by Jerry ElengicalSep 08, 2021
Gracing the gently sloping terrain of an olive grove in the Peloponnese region of southern Greece, KHI House and Art Space by LASSA Architects stands out as a rounded cruciate form in white concrete. The residence’s chalky edifice offers a stark contrast to the rolling plains and tree-covered hills that define the nearby village of Methoni, while its smooth curves simultaneously entertain an air of lightness and organic integration into the agrarian surroundings. Reinterpreting the characteristics of traditional Greek residential architecture and tempering them with minimalist sensibilities, the residence is composed of a single continuous wall that winds along the site into an X-shaped form.
LASSA Architects mentions, "KHI House and Art Space is part of an ongoing research together with another one of our projects - Villa Ypsilon, exploring the democratisation of non-standard architecture, through the development of bespoke but affordable constructive strategies and partial self-construction." Co-founded in London in 2009 by Theo Sarantoglou Lalis and Dora Sweijd, LASSA Architects operates at the confluence of art, technology and social science. Elaborating on the underlying concepts that moulded KHI House’s final form, in an official release, LASSA Architects co-founder, Theo Sarantoglou Lalis, relays: “The home was commissioned by an art collector couple and combines elements of a gallery typology with a monastery typology of enclosed gardens." The salient features of these archetypes are recreated by the structure’s four wings, which naturally carve out the site into an equal number of distinct zones which serve as courtyards.
This arrangement confers shade upon the eastern gardens and forges an air of visual intimacy, resulting in silent, contemplative spaces that possess a Zen-like ambience. “KHI merges two extreme conditions which complement one another - the courtyards that provide meditative enclosure, and the west wing and roof which in contrast offer unobstructed panoramic views towards the sea," says Lalis. In order to prevent the structure from visually dominating its setting, KHI House’s height is restrained to match those of the olive trees in its vicinity. The residence’s massing also inclines downwards near the terminal ends of the wings, which are sunken into the terrain, as the height of the façade design gradually diminishes to 1.2m. Exterior surfaces are replete with cast concrete ripples that animate a play of light and texture across the home’s surfaces throughout the day.
From the entryway, which features a front door punctured with warping perforations, an open hallway enclosure greets guests, acting as a common space that links all four wings. Inside, the natural curves and continuous white surfaces craft a sequence of spaces with little distinction between walls and ceilings. The west wing hosts most of the shared spaces, including the living and dining areas, that overlook a pill-shaped swimming pool with a view of the sea. A sea-facing terrace is also accessible by way of a floating staircase that runs along the external wall of this space.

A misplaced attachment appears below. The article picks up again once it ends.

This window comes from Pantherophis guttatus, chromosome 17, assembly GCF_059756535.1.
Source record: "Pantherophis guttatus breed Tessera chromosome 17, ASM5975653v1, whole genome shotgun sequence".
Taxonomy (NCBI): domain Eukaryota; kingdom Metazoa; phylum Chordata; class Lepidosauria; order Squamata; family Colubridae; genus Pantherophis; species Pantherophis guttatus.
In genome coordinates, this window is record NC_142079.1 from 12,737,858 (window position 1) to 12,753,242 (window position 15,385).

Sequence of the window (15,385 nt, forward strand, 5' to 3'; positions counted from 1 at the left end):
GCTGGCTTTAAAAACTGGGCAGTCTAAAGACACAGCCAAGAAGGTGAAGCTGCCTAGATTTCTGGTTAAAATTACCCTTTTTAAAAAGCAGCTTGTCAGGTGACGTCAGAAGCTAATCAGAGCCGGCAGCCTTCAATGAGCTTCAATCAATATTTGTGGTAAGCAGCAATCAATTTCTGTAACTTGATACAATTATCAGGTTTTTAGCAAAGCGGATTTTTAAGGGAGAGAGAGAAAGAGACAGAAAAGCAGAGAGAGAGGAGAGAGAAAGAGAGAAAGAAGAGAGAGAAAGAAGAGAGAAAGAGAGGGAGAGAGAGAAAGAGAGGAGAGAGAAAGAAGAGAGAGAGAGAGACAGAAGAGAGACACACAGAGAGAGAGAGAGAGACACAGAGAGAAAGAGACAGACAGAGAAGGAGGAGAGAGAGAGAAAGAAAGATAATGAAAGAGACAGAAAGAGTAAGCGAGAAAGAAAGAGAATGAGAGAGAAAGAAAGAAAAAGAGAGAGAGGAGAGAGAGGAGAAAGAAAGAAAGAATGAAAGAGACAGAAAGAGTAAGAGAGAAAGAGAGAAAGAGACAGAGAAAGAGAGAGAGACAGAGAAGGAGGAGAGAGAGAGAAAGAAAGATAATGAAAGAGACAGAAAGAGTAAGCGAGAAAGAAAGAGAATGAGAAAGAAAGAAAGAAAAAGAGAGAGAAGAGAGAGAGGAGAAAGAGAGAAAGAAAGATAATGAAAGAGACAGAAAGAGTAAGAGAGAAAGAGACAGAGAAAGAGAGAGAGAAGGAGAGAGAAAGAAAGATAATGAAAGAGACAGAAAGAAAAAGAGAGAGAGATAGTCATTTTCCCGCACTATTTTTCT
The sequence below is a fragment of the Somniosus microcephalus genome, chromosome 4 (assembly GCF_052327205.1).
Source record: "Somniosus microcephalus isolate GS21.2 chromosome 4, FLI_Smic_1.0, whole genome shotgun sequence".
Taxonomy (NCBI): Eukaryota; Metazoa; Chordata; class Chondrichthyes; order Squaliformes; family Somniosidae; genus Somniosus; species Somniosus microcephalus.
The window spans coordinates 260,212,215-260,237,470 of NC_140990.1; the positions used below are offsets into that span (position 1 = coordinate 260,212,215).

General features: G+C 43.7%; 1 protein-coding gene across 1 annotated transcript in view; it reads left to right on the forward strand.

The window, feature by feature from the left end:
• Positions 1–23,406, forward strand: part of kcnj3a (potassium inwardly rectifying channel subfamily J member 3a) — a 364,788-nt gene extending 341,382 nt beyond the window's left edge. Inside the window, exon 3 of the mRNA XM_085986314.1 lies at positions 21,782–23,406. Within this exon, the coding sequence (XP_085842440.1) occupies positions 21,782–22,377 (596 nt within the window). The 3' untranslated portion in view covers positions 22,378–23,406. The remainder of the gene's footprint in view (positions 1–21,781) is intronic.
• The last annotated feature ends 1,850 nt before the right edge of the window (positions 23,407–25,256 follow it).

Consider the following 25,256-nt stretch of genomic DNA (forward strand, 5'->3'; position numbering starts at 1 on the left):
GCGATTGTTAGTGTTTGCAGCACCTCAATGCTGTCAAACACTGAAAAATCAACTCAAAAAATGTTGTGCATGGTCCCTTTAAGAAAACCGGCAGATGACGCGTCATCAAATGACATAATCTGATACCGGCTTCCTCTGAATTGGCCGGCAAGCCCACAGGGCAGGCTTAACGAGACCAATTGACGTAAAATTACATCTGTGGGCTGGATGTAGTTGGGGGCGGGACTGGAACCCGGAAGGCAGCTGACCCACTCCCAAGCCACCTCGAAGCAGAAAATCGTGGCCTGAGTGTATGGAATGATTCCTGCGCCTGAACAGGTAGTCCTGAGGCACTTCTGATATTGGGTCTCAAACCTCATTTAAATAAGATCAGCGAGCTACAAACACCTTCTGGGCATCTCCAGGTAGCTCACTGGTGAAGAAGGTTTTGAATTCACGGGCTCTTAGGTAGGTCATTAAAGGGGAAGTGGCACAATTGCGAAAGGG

Besides this, KHI House accommodates three bedrooms, corresponding with the remaining wings, that all extend into a terrace and courtyard. The winding exterior wall curves to enclose a lemon tree within each of these spaces, with the lack of corners and hard edges serving to visually expand the courtyard’s domain. Absorbing the changing colours of the sky, the enclosing walls guide the eye upwards, placing the heavens and nature as the focal point of the residential design. Bespoke lighting design elements and concealed ceiling fixtures interject the pure white surfaces of the interior design. A combination of locally-sourced terrazzo and concrete has been used in the flooring throughout the house, alongside a selection of marble products.
Adhering to the architects’ desire to rely on local materials and labour, the residence was built by local contractors with LASSA Architects’ experience in digital design and fabrication supplementing their efforts. Much of the structure was produced off site - a decision enabled by the architecture firm’s collaboration with a company specialising in polystyrene products with utilities that ranged from the fishing industry to infrastructure design. As a consequence, elements such as the bespoke lighting fixtures and furnishings, as well as the concrete formwork for the rippling wall, were fabricated by means of a digital hot wire. The resulting lightness of the formwork modules permitted the contractors to transport and install them on-site in just a few days. Furthermore, the construction process also limited the use of industrially produced modules - reusing the formwork after casting as insulation for the wall and ceiling cavities. The earth excavated from the site was also reutilised to enable a softer integration of the structure into its context.
Oozing calmness and understatement, KHI House’s organic architecture, coupled with its restrained use of texture and colour, infuses the residence with silence and clarity, while both honouring and redefining the architectural standards of its context.
Name: KHI House
Location: Methoni, Greece
Area: 200 sqm
Design Architect: LASSA - Theo Sarantoglou Lalis and Dora Sweijd, with Jonathan Cheng (Project Architect), Nikolas Klimentidis, Jocelyn Arnold, Raz Keltsh
Local Architect: V. Kosmopoulos
Structural Engineer: Metep - L. Babilis
Formwork Production Design: LASSA
Mechanical Engineer: D. Mantas
General Contractor: V. Spyropoulos